Indeed, in the less liquid refined product markets the volume of spot trade can be so small that losses on physical positions could be tiny while the corresponding profits on a paper position could be substantial. In many jurisdictions, the practice, sometimes referred to as "jamming the physical," is not itself illegal.
The fundamental problem is that physical spot markets in oil are illiquid. There can be days where there are no public trades or where bids and offers fail to coincide due to limitations of product specifications, timing and other factors. With only a handful of firms participating in the market there are only a few potential trades a day.
Reporters would also frequently hear that deals had been concluded on a "P and C" basis (private and confidential) so no pricing was available. And even when trading information was disclosed, sometimes the whole story wasn't there. On other occassions aggressive traders would berate reporters to try and get more influence over the daily assessment. Sometimes the daily price was more a matter of a judgment call than a conclusion drawn from plenty of evidence.
One of the first lessons taught to new reporters on the oil price reporting beats is the challenge in understanding whether or not bids or offers on the sale of a fuel cargo were reflective of the broader market.
A trader could, for instance, bid for the delivery of a cargo of jet fuel into a harbor with restrictions on the draft of tankers. The price for such a delivery ought to be higher than the overall market due to the difficulty in fulfilling the order. But by how much? And what if it was the only public bid going? What did that make the "broader market" price?
Or perhaps another trader might offer a cargo of fuel at a particularly attractive price. Why so cheap when compared to yesterday? It might turn out that the tanker carrying the cargo was an older vessel that was not acceptable to most buyers.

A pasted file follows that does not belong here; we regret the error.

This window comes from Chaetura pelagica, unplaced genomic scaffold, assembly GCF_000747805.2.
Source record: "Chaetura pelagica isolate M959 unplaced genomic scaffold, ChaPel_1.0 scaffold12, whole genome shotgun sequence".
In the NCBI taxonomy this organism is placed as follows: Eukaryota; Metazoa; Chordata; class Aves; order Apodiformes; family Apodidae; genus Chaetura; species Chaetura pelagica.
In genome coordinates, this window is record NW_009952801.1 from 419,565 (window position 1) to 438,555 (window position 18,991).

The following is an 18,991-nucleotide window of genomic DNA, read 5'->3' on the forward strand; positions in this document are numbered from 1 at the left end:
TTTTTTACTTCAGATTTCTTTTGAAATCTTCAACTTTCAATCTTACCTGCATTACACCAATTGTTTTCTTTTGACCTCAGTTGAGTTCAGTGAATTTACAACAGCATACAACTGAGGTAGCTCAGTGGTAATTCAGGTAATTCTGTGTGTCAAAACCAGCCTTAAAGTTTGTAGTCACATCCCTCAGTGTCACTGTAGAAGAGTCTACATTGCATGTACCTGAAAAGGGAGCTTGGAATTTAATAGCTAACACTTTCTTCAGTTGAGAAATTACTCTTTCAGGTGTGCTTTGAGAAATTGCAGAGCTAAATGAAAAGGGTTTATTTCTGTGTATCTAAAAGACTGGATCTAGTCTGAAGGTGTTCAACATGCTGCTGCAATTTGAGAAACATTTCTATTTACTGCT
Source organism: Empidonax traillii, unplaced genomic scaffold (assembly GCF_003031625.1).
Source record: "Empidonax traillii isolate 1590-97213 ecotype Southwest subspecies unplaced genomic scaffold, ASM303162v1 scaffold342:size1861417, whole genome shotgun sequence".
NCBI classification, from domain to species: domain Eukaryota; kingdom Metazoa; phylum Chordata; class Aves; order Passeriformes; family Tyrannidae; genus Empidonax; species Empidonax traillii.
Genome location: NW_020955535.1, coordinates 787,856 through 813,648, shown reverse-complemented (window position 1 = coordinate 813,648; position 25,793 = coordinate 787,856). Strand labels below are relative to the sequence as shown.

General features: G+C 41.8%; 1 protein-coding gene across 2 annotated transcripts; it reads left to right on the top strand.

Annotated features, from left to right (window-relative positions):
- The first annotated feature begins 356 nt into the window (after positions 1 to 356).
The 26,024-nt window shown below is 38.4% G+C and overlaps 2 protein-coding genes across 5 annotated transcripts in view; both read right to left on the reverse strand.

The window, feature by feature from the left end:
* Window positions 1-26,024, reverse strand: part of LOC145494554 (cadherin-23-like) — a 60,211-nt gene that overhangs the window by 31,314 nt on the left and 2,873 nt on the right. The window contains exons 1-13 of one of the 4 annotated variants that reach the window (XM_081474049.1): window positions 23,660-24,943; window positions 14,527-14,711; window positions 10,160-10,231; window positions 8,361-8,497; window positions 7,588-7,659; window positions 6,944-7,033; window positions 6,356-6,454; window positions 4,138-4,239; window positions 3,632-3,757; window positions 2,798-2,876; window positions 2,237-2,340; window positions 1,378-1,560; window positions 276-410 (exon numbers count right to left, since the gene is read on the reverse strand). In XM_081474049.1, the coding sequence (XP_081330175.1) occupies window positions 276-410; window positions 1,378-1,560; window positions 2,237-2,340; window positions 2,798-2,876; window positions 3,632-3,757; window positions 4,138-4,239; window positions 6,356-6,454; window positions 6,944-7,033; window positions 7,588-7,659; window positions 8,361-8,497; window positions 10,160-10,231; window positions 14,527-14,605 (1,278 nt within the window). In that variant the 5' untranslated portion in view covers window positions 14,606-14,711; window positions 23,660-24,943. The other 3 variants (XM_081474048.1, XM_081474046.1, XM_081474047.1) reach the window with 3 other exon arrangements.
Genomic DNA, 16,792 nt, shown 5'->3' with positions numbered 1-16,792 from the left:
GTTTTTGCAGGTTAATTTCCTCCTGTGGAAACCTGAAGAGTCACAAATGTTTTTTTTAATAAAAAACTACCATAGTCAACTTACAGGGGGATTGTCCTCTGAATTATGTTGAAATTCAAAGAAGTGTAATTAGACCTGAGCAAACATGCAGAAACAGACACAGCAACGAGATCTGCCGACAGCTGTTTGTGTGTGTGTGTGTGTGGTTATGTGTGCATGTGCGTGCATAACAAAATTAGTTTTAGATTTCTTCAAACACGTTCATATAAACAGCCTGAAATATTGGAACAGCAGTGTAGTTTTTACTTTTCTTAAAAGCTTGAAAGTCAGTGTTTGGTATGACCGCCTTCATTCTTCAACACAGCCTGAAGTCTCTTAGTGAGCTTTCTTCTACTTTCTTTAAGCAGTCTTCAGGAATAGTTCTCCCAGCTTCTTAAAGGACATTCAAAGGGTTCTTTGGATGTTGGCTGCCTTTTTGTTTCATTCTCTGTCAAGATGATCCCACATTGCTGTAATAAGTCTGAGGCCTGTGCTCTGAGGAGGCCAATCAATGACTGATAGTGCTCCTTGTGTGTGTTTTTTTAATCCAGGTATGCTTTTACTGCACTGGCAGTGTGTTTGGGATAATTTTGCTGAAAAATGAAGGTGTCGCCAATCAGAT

More simply a large company with good market intelligence would probably have a good idea where potential sellers would have cargoes available. Thus a shrewd trader could, on slow days, lodge aggressive bids for cargoes that had no hope of succeeding but which would end up playing a role in determining the daily price assessment.
To combat these practices oil price reporters are encouraged to develop as many sources as possible with oil traders at various firms to get as good a handle as possible on the daily state of the market. Still, the disparity of access to market information generally means that the media is among the last to learn about market developments.
Platts, the only PRA to be directly drawn into this week's EU probe, says its current methodology, in place in Europe since 2002, is aimed at stamping out mischief by traders by making assessments more rules-based and less reliant on reporters' judgment.
Experienced price reporters can often ferret out skullduggery but PRAs often face talent retention problems due to pay, working conditions and opportunities elsewhere. It is not uncommon for price reporters to become oil brokers or traders. But oil brokers and traders almost never move in the other direction.
Thus, both Platts and Argus operate with disclaimers stating, essentially, that anyone who uses their price assessments when conducting business does so at their own risk and they make no warranty to the accuracy of these prices.
Thomson Reuters, my current employer, which competes with both Platts and Argus in providing data and news to the energy markets, operates on a similar basis. Prices and information we disseminate about the market are for indicative purposes only.
Yet at the heart of the system are two assumptions. One is that firms will be honest in their dealings with the media, the other being that a competitive market makes it difficult for any one actor to dramatically move prices in one direction for too long. As the Libor scandal has shown these sorts of assumptions rest on shaky ground.
Individual oil traders operate under a system of incentives where outsized rewards are conferred largely based on the profitability of a trading book, not for accuracy in reporting trades to price reporting agencies. Since paper trades can be hugely profitable, forcing even tiny moves in physical prices that are imperceptible to ordinary consumers to benefit paper positions must be tempting.